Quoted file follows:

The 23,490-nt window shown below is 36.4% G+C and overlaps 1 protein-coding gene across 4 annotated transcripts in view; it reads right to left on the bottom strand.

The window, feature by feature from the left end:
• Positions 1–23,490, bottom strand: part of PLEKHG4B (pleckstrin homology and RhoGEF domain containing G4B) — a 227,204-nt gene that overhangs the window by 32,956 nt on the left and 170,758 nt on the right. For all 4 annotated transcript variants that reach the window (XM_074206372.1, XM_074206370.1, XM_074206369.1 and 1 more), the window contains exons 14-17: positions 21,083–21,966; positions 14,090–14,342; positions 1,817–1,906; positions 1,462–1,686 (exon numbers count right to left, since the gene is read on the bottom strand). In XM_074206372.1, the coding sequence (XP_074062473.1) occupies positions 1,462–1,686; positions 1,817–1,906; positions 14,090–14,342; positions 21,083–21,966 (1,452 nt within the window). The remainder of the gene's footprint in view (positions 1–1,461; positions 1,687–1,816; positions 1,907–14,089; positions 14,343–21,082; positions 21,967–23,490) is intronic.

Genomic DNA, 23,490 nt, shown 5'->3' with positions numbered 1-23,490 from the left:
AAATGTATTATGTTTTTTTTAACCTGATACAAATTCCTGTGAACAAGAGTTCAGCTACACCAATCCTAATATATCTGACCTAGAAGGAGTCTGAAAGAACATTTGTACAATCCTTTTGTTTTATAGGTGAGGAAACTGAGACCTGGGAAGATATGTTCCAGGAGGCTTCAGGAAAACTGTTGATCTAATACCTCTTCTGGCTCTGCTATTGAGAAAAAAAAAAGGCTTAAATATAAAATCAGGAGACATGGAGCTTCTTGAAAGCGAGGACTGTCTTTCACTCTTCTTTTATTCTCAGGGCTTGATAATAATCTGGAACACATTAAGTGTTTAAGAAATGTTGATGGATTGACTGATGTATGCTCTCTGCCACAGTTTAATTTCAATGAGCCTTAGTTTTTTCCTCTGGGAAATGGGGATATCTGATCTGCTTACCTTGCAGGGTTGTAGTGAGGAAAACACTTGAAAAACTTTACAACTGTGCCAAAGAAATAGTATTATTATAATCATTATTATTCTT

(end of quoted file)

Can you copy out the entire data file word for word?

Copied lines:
The 23,490-nt window shown below is 36.4% G+C and overlaps 1 protein-coding gene across 4 annotated transcripts in view; it reads right to left on the bottom strand.

The window, feature by feature from the left end:
• Positions 1–23,490, bottom strand: part of PLEKHG4B (pleckstrin homology and RhoGEF domain containing G4B) — a 227,204-nt gene that overhangs the window by 32,956 nt on the left and 170,758 nt on the right. For all 4 annotated transcript variants that reach the window (XM_074206372.1, XM_074206370.1, XM_074206369.1 and 1 more), the window contains exons 14-17: positions 21,083–21,966; positions 14,090–14,342; positions 1,817–1,906; positions 1,462–1,686 (exon numbers count right to left, since the gene is read on the bottom strand). In XM_074206372.1, the coding sequence (XP_074062473.1) occupies positions 1,462–1,686; positions 1,817–1,906; positions 14,090–14,342; positions 21,083–21,966 (1,452 nt within the window). The remainder of the gene's footprint in view (positions 1–1,461; positions 1,687–1,816; positions 1,907–14,089; positions 14,343–21,082; positions 21,967–23,490) is intronic.

Genomic DNA, 23,490 nt, shown 5'->3' with positions numbered 1-23,490 from the left:
AAATGTATTATGTTTTTTTTAACCTGATACAAATTCCTGTGAACAAGAGTTCAGCTACACCAATCCTAATATATCTGACCTAGAAGGAGTCTGAAAGAACATTTGTACAATCCTTTTGTTTTATAGGTGAGGAAACTGAGACCTGGGAAGATATGTTCCAGGAGGCTTCAGGAAAACTGTTGATCTAATACCTCTTCTGGCTCTGCTATTGAGAAAAAAAAAAGGCTTAAATATAAAATCAGGAGACATGGAGCTTCTTGAAAGCGAGGACTGTCTTTCACTCTTCTTTTATTCTCAGGGCTTGATAATAATCTGGAACACATTAAGTGTTTAAGAAATGTTGATGGATTGACTGATGTATGCTCTCTGCCACAGTTTAATTTCAATGAGCCTTAGTTTTTTCCTCTGGGAAATGGGGATATCTGATCTGCTTACCTTGCAGGGTTGTAGTGAGGAAAACACTTGAAAAACTTTACAACTGTGCCAAAGAAATAGTATTATTATAATCATTATTATTCTT